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knows more of the appreciable time of syllables than it can at present boast, we may be justified in considering the denial of the susceptibility of a temporal rythmus to modern languages, as a mere assumption.

I am aware that the number of monosyllables and dissyllables in our language, exceeds that of the Greek; and this may possibly render the former less fit than the latter, for the construction of certain systems of measure. On this ground it has been asserted that English words could not be arranged in an agreeable dactylic succession. This may be the case, but we have too little slight in the management of quantity, to justify a positive opinion on this point; and the trials which have been made, are not quite decisive. Habit is a forestalled and obstinate judge over existing institutions, and often pronounces unwisely upon their better substitutes. It is very certain that an anapæstic measure, founded on a mixture of accent and quantity, and nearly identical in effect with the ancient full dactylic line, is well suited to the syllabic and verbal condition of our language, and that a very agreeable rythmus is produced by it.* Admitting the above objection, it will not overrule the design to establish the forms of lambic and Trochaic measure, now in use, on the basis of quantity alone.

Although English versification is avowedly founded on the accentual rythmus, entire lines are occasionally found, so satisfactorily fulfilling all the conditions of the temporal measure, that they might be judged by the revived poetical ear of a Greek. But such lines are always preceded and followed by others, founded on the mingled functions of both quantity and accent. A rythmus composed altogether of accent, if such a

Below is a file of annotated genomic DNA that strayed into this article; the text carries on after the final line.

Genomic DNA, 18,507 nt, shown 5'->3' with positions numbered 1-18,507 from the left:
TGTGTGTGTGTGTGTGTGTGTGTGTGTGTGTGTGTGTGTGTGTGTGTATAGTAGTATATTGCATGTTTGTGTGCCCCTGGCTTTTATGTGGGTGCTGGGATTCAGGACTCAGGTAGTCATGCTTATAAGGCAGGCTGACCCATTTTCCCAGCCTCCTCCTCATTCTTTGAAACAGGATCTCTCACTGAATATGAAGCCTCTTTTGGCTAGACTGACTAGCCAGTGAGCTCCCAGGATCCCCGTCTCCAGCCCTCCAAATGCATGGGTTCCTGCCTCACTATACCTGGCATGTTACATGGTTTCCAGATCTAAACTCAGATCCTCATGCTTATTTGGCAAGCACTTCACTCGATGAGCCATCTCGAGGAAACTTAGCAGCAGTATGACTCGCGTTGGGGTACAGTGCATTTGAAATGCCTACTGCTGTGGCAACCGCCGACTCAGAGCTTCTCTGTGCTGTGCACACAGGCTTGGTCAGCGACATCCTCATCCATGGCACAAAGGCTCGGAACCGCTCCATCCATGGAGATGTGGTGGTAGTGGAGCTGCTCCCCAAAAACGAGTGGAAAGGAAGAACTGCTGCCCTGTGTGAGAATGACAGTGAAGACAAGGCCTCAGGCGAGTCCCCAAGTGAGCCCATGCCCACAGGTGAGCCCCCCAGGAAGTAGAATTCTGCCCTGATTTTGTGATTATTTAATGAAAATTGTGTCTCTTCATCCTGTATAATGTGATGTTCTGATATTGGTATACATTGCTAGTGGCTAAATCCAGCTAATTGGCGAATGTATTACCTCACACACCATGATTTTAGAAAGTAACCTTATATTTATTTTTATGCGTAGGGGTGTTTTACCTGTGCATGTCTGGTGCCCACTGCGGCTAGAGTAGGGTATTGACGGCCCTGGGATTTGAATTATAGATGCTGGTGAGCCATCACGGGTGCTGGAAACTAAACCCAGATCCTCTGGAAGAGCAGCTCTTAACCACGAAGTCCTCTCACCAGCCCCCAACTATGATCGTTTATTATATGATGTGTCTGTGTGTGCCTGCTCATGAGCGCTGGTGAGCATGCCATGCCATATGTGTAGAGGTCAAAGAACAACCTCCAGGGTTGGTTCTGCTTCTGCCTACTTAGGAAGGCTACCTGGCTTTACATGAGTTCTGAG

* Let us subjoin a word here, for our delusions and prejudices. The dactylic foot, and the anapæstic, fall with a similar impression on the ear. The ancients used the former for themes of the highest dignity; and school boys are taught that it richly and gravely fulfils its purpose. We use the anapæstic foot for doggrel and burlesque, and believe too, that there is something in its light skip peculiarly adapted to the familiar gayety of its modern poetic use. Let a deaf worshipper of antiquity and an English prosodist, settle this matter between them : for, to serve a purpose, even the opposite ends of contradiction can be made to meet. I will only say, in the words by which the Yezedi of Persia, who worship the devil, briefly explained their faith, and pertinaciously defended it against a Christian missionary—"Thus it is.”